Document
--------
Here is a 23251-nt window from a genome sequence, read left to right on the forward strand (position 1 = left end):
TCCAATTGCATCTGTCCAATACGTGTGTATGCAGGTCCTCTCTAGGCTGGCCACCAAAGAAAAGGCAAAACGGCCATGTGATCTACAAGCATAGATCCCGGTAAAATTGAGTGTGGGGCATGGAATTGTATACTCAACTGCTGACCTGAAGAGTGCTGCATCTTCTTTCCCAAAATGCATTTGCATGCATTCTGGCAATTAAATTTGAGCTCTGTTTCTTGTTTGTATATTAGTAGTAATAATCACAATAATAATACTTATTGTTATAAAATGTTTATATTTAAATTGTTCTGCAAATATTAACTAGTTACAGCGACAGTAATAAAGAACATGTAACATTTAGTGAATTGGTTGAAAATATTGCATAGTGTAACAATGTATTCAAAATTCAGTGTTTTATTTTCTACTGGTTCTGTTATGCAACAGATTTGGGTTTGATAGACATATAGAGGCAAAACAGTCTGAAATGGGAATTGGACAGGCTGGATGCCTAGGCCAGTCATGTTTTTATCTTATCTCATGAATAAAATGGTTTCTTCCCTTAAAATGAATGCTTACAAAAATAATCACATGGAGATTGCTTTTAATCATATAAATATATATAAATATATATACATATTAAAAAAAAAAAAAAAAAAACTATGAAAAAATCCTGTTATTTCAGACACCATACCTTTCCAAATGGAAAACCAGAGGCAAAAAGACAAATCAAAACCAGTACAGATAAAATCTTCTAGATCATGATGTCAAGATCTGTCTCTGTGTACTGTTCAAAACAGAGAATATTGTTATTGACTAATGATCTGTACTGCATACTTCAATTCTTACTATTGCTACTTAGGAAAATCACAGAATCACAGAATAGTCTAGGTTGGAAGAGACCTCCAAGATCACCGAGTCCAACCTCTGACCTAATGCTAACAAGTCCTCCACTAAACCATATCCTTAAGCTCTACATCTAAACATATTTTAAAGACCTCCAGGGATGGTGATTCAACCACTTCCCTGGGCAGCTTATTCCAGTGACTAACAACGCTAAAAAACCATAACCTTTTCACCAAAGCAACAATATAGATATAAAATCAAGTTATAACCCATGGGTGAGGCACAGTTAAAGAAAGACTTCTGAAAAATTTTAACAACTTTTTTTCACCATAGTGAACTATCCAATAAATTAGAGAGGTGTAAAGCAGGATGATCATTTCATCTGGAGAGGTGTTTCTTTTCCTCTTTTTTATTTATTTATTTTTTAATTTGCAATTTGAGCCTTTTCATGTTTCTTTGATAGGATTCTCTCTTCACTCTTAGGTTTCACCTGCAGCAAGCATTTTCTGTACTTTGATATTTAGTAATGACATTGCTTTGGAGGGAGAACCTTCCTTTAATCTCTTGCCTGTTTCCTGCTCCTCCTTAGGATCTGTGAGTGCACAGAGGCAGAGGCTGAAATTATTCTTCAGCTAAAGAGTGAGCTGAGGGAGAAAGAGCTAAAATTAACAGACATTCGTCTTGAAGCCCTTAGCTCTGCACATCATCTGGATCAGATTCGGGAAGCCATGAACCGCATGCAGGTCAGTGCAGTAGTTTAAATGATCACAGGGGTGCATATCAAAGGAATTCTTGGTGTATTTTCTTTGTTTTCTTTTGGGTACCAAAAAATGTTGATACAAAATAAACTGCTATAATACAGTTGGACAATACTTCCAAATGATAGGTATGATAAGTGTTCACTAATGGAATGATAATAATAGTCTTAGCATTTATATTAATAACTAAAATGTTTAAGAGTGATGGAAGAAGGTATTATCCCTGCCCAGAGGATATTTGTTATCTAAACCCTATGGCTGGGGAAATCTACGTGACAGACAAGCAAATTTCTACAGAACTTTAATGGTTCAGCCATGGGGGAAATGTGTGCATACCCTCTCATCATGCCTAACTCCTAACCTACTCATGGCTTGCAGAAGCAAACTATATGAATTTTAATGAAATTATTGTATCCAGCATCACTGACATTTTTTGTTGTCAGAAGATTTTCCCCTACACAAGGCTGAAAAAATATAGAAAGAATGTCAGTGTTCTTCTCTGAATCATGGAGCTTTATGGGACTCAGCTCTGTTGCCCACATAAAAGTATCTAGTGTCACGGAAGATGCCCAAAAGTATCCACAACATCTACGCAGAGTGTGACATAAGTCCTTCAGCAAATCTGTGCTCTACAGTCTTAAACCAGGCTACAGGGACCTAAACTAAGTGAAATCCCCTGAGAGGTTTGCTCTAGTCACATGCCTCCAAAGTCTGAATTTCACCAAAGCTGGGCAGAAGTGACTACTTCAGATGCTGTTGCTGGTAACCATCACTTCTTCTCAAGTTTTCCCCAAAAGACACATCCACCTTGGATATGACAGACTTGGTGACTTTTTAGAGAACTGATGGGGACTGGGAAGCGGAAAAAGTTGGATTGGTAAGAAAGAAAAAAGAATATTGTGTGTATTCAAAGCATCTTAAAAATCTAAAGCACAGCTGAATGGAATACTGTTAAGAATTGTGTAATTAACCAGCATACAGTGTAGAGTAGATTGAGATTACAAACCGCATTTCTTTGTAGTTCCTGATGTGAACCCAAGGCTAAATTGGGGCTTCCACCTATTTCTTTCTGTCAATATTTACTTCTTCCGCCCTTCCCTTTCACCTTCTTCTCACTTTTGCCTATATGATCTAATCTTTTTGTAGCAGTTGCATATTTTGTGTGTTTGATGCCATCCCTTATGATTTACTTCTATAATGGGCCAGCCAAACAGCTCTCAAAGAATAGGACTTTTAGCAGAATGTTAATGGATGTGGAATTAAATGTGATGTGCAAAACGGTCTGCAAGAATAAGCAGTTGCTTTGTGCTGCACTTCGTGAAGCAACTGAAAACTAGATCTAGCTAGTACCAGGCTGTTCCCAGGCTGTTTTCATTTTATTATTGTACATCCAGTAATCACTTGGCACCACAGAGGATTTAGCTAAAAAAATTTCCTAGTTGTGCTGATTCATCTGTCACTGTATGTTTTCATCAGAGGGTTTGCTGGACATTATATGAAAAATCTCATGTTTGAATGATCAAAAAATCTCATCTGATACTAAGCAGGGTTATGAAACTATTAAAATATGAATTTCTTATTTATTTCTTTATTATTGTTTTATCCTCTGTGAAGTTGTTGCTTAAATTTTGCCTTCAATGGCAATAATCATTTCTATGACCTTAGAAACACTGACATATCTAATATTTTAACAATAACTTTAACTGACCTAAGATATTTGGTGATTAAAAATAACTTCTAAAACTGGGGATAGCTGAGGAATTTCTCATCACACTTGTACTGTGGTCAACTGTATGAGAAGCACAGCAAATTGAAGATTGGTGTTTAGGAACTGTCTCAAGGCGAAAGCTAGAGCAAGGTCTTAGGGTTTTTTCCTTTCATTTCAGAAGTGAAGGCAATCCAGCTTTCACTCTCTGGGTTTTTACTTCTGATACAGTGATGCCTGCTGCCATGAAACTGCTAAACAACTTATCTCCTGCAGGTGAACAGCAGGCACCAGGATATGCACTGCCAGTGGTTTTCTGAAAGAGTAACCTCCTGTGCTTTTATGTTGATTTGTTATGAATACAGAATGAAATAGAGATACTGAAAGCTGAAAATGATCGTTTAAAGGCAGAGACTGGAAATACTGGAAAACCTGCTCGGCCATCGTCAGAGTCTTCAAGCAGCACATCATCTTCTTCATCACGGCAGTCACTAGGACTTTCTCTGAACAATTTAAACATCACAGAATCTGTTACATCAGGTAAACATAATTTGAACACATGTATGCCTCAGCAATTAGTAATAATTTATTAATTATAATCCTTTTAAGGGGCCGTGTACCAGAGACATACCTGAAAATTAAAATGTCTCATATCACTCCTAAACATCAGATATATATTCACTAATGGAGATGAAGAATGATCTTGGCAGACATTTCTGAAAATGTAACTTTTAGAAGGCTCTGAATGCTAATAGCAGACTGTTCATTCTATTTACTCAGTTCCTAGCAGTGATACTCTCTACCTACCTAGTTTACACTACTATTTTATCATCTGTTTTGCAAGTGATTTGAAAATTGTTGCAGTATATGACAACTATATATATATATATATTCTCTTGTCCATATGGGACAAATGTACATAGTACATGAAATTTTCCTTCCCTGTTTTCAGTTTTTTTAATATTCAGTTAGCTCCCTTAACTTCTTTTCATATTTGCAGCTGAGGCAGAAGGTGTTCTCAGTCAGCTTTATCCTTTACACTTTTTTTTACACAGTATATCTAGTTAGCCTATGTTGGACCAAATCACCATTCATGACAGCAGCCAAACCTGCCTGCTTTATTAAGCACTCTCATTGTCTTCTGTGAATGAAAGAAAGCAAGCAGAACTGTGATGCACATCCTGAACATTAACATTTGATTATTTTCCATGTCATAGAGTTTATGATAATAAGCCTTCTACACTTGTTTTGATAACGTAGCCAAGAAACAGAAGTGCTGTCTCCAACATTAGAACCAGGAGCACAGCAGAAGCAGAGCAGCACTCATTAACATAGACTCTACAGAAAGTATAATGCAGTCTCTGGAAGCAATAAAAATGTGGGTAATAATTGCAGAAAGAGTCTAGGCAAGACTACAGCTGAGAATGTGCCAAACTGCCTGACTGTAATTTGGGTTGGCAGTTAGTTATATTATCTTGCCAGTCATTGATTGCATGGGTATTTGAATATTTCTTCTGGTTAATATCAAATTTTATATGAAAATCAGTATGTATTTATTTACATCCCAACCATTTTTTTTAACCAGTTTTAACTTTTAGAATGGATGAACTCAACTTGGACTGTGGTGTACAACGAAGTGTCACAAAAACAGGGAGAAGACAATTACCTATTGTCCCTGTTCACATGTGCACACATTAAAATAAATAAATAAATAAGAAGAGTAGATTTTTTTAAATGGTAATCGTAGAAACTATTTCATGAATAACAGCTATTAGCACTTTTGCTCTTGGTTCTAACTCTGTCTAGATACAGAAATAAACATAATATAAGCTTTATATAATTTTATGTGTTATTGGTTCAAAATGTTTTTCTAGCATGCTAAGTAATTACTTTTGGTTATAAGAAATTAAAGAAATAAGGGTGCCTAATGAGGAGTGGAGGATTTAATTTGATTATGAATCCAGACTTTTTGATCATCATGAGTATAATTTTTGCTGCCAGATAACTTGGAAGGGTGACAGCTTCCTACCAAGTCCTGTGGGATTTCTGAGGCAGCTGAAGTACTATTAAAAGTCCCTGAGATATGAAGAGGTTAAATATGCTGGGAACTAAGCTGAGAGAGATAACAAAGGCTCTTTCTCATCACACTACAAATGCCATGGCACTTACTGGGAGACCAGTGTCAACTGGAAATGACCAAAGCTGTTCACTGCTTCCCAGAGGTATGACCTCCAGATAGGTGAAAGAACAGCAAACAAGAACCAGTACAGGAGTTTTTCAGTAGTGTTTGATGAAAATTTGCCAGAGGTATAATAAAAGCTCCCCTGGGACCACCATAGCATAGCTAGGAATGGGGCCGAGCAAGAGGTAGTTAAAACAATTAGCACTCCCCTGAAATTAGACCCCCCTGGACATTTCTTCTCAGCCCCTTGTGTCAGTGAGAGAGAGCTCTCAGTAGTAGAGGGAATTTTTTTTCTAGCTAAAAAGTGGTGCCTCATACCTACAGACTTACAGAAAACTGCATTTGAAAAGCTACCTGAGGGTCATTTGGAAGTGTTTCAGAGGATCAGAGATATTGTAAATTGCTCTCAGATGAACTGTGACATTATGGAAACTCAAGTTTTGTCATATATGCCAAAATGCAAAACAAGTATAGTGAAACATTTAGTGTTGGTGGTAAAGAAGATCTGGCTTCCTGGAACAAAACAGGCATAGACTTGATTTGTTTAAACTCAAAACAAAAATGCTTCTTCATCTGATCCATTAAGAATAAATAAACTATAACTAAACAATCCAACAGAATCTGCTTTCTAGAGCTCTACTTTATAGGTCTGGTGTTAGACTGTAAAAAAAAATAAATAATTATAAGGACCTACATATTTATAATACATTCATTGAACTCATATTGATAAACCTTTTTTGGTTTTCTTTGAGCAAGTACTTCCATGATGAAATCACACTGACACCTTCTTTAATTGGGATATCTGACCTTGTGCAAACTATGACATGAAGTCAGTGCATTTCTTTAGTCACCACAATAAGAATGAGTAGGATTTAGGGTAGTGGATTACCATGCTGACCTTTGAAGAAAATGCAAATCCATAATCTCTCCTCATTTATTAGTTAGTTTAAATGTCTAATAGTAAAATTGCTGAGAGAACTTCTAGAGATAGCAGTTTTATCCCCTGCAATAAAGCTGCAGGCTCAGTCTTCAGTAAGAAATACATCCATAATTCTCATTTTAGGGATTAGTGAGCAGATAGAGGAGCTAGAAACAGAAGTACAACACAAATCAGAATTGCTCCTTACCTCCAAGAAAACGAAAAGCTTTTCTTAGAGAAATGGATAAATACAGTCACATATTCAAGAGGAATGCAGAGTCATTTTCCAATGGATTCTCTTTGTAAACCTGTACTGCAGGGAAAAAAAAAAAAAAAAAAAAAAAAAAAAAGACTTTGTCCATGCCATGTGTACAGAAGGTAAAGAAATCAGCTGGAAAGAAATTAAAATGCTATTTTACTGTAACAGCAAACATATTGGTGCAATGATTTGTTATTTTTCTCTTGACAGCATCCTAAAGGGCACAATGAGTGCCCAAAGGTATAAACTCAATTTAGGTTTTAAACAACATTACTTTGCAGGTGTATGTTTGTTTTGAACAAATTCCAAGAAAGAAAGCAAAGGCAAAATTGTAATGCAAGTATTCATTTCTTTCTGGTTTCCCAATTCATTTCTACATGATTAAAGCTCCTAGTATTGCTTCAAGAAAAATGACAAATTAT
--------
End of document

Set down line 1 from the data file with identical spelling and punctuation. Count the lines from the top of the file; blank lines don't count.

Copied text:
Here is a 23251-nt window from a genome sequence, read left to right on the forward strand (position 1 = left end):